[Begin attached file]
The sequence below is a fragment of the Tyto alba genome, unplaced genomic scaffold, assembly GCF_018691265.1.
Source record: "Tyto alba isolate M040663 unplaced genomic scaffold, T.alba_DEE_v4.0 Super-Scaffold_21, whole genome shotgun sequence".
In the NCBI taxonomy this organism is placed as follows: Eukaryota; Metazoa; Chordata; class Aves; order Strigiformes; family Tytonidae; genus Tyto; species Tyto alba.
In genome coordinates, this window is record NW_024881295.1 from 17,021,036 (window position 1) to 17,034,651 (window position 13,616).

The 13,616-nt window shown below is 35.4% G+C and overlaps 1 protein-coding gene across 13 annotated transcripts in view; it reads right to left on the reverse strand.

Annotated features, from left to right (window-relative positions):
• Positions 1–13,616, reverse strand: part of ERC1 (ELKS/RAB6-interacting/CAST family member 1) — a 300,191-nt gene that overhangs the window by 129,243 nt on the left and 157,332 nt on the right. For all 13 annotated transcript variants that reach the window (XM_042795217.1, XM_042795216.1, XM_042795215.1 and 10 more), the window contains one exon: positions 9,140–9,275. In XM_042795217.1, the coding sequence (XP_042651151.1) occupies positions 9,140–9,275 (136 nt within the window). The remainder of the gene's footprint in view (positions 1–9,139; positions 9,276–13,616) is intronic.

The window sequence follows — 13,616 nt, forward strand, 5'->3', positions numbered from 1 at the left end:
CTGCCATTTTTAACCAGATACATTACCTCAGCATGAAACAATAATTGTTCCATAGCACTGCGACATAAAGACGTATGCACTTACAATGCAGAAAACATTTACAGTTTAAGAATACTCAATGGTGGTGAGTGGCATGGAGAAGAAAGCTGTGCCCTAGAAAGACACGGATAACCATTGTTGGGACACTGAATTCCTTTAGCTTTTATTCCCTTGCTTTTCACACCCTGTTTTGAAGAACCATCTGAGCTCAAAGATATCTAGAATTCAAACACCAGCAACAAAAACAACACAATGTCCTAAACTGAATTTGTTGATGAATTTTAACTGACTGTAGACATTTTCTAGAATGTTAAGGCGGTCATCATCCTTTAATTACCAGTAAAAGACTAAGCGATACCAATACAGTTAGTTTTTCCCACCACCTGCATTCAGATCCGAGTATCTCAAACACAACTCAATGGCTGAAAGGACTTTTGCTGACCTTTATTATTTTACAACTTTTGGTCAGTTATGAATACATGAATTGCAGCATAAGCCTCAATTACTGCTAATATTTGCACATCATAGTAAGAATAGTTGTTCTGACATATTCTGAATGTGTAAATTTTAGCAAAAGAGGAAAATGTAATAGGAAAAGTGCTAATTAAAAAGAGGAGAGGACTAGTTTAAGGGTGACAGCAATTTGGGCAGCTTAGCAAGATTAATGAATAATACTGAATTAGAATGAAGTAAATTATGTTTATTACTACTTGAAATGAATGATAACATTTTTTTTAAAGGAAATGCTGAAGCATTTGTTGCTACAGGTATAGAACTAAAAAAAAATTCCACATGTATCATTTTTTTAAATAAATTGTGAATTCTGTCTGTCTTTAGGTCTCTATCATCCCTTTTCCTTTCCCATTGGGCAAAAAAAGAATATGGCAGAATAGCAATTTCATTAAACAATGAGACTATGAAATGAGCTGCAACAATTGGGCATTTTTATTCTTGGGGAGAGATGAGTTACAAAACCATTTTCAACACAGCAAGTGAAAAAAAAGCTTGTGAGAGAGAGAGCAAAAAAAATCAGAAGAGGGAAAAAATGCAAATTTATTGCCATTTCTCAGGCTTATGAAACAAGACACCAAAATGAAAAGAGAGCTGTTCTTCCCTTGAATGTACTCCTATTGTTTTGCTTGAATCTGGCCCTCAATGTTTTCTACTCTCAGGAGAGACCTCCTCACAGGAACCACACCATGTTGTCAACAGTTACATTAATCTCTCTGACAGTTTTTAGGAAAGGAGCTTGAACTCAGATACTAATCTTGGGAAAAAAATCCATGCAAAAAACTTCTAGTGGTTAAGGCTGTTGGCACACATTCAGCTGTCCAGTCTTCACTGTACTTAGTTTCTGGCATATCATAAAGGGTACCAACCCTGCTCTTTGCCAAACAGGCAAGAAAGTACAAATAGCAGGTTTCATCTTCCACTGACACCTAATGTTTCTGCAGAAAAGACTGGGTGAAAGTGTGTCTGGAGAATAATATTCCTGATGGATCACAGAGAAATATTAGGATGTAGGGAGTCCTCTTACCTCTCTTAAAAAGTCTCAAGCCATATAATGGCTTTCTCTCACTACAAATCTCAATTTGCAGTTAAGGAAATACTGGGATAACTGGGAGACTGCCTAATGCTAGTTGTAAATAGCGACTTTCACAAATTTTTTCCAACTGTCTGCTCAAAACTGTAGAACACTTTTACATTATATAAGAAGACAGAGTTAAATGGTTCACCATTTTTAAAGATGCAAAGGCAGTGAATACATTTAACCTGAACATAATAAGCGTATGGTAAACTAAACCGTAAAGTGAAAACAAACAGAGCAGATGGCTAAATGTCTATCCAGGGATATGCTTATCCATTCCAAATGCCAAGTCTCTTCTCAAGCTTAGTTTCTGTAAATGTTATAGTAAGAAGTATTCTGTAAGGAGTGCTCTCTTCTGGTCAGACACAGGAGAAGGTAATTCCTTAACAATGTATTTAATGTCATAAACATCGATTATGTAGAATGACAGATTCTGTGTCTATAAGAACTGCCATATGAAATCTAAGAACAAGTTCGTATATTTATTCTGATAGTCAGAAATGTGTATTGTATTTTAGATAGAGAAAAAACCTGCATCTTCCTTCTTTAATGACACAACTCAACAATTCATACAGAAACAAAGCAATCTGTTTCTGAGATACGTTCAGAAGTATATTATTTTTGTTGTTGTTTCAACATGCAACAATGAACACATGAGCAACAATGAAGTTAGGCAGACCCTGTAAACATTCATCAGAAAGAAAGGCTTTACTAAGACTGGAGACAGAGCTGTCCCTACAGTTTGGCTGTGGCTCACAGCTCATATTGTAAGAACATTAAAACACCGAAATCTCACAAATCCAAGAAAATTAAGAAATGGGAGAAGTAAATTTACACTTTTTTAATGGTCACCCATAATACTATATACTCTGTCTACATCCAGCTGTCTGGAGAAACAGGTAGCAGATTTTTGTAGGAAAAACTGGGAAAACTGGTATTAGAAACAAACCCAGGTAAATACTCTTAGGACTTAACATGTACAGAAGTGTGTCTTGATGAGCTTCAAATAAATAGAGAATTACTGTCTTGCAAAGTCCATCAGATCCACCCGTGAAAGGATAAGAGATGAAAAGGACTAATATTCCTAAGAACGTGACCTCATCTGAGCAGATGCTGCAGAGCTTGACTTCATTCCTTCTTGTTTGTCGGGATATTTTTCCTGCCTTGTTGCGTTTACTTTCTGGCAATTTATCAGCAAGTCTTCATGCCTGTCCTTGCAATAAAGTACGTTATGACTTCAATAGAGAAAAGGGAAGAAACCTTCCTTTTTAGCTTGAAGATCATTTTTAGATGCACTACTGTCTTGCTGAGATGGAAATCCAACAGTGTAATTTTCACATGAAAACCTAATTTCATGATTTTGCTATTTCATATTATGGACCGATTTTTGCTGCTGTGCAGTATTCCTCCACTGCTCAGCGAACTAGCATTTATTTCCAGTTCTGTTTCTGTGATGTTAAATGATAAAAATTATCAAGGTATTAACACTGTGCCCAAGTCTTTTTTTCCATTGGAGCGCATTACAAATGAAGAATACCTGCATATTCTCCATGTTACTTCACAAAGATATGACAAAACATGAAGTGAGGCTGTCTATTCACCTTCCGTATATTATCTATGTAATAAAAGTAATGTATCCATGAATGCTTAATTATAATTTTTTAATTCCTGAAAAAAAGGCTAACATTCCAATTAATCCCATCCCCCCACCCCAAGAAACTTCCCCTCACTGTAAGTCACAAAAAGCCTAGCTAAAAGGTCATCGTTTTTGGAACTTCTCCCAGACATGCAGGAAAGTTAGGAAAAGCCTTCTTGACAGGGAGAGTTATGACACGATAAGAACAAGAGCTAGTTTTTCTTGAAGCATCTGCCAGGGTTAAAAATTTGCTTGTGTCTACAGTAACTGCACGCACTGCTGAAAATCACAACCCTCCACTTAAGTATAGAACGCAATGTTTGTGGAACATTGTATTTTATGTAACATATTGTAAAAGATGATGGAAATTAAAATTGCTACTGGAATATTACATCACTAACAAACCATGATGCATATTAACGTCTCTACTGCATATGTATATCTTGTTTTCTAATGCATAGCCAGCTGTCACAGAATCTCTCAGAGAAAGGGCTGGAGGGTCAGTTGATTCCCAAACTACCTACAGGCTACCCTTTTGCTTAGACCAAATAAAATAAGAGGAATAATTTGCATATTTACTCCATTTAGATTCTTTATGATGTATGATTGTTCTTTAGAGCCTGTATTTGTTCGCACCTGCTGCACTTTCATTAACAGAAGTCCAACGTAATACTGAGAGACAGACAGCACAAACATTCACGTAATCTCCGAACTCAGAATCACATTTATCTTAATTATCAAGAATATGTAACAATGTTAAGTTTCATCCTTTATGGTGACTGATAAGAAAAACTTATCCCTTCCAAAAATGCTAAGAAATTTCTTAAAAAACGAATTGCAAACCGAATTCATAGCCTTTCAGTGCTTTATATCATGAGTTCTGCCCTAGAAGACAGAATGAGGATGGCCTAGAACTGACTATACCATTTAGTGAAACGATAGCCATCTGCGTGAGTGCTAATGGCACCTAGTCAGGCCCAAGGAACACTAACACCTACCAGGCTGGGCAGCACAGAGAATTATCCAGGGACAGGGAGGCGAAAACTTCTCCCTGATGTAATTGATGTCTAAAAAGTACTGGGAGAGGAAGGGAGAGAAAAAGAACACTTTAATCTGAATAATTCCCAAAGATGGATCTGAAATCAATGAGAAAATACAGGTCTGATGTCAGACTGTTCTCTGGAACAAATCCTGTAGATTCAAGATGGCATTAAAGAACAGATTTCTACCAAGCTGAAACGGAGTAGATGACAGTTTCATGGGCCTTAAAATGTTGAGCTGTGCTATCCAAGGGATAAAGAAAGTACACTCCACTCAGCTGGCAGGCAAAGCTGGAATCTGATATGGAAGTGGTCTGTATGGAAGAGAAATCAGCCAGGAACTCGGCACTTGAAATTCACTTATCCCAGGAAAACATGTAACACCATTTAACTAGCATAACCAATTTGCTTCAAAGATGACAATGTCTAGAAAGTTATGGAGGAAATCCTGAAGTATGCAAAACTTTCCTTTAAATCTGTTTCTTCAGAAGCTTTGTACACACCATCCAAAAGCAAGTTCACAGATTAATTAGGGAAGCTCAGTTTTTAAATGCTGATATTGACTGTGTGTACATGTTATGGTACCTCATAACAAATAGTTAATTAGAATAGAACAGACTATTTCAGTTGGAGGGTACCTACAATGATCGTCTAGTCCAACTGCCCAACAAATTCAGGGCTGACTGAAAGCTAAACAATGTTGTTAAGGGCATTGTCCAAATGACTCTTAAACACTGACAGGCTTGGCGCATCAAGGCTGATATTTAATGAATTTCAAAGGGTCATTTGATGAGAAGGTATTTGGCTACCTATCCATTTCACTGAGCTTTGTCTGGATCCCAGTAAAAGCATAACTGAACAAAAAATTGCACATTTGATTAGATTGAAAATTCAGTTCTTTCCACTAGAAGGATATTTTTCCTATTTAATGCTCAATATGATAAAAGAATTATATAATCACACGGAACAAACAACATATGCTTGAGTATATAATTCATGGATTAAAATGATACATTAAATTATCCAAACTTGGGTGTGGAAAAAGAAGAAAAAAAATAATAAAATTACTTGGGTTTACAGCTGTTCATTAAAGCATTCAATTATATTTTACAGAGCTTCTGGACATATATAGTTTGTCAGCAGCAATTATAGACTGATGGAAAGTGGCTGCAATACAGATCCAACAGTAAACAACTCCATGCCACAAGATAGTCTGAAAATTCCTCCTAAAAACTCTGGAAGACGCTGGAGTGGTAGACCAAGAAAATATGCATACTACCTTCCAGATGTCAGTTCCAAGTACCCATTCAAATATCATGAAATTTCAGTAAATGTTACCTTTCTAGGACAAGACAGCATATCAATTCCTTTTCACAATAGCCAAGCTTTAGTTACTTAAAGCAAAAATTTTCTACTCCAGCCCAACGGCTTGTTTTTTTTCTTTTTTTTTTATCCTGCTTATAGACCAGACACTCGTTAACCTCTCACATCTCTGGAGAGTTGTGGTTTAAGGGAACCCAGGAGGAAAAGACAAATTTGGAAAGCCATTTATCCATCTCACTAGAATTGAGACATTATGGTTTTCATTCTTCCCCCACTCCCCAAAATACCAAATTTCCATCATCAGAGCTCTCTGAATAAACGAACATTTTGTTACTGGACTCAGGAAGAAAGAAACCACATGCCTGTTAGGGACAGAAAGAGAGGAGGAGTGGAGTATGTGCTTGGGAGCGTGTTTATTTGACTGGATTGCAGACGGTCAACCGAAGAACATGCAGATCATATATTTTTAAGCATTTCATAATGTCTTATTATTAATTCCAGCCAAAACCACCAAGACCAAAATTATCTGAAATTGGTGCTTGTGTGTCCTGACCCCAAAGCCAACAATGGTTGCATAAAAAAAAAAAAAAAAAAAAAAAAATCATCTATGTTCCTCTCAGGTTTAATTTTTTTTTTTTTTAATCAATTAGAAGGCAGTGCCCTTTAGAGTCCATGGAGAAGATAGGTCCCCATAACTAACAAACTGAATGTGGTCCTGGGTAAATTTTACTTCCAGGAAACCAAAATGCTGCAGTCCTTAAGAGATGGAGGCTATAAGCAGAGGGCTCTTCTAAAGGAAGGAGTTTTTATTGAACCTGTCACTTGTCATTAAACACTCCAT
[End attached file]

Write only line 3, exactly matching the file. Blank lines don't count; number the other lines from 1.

In the NCBI taxonomy this organism is placed as follows: Eukaryota; Metazoa; Chordata; class Aves; order Strigiformes; family Tytonidae; genus Tyto; species Tyto alba.